by Micha Heilbron, Florent Meyniel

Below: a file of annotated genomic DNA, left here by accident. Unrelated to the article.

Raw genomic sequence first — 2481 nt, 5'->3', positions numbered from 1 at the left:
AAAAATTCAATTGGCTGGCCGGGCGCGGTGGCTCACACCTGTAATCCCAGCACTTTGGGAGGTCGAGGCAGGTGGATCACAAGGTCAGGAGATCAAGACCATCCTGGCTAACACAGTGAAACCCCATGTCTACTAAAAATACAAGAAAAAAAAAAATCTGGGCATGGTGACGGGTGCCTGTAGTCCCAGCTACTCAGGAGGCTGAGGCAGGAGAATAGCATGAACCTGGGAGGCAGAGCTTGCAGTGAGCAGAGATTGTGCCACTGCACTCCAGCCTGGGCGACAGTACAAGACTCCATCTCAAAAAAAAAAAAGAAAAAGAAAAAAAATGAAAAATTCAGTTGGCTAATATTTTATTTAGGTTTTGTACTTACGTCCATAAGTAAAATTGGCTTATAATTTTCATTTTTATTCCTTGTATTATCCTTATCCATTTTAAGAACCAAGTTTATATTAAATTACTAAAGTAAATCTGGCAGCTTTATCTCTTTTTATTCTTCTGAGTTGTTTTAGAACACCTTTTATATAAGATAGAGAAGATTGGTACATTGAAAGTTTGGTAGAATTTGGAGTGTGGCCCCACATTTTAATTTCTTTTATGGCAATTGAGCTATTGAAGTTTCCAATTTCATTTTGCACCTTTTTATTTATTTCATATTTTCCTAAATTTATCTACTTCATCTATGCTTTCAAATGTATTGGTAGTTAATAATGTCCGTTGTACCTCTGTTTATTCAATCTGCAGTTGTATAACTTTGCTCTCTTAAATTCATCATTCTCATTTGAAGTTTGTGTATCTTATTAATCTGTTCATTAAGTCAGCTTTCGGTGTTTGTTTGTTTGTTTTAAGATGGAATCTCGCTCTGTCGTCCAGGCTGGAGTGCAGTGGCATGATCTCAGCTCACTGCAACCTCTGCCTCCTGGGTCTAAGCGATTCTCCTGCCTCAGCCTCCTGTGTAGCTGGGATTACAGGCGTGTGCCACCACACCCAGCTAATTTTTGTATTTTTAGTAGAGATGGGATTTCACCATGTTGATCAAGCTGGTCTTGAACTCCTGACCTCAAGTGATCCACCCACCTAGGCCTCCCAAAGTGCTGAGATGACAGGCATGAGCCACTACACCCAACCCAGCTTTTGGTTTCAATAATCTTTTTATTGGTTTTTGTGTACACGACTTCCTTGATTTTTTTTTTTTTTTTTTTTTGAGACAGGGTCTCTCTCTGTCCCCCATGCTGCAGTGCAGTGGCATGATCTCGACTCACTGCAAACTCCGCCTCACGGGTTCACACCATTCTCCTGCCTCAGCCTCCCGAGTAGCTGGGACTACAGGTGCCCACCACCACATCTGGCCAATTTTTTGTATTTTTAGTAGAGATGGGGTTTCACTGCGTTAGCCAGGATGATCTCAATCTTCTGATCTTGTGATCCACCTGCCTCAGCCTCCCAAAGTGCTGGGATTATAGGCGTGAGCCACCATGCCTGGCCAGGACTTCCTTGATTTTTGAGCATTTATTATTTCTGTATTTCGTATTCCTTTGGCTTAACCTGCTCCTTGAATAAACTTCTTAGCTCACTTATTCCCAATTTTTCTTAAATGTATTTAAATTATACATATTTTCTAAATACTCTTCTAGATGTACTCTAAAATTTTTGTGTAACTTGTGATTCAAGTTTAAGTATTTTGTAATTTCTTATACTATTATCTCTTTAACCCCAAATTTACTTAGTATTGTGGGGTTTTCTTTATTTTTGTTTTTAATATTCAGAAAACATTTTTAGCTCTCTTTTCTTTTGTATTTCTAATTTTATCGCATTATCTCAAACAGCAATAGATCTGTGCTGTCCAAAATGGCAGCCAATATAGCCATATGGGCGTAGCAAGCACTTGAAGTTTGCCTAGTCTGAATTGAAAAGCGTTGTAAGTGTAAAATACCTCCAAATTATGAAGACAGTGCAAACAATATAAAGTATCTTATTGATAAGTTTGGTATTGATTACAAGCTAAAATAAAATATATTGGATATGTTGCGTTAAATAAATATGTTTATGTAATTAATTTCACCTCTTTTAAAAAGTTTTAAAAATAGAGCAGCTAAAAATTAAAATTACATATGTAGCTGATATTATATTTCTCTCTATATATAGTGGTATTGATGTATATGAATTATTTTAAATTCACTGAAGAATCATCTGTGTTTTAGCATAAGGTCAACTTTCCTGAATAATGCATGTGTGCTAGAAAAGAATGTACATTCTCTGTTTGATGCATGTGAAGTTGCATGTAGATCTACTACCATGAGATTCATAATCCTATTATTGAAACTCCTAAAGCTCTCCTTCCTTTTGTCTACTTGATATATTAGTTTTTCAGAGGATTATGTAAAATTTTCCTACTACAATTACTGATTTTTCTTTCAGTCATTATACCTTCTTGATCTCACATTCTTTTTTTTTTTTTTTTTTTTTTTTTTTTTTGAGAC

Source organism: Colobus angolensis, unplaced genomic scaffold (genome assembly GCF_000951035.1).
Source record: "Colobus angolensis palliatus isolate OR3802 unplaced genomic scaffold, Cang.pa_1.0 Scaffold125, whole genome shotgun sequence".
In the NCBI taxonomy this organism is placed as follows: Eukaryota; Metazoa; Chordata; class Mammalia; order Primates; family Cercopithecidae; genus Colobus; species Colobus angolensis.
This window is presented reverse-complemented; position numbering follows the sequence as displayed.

Hierarchical processing is pervasive in the brain, but its computational significance for learning under uncertainty is disputed. On the one hand, hierarchical models provide an optimal framework and are becoming increasingly popular to study cognition. On the other hand, non-hierarchical (flat) models remain influential and can learn efficiently, even in uncertain and changing environments. Here, we show that previously proposed hallmarks of hierarchical learning, which relied on reports of learned quantities or choices in simple experiments, are insufficient to categorically distinguish hierarchical from flat models. Instead, we present a novel test which leverages a more complex task, whose hierarchical structure allows generalization between different statistics tracked in parallel. We use reports of confidence to quantitatively and qualitatively arbitrate between the two accounts of learning. Our results support the hierarchical learning framework, and demonstrate how confidence can be a useful metric in learning theory.
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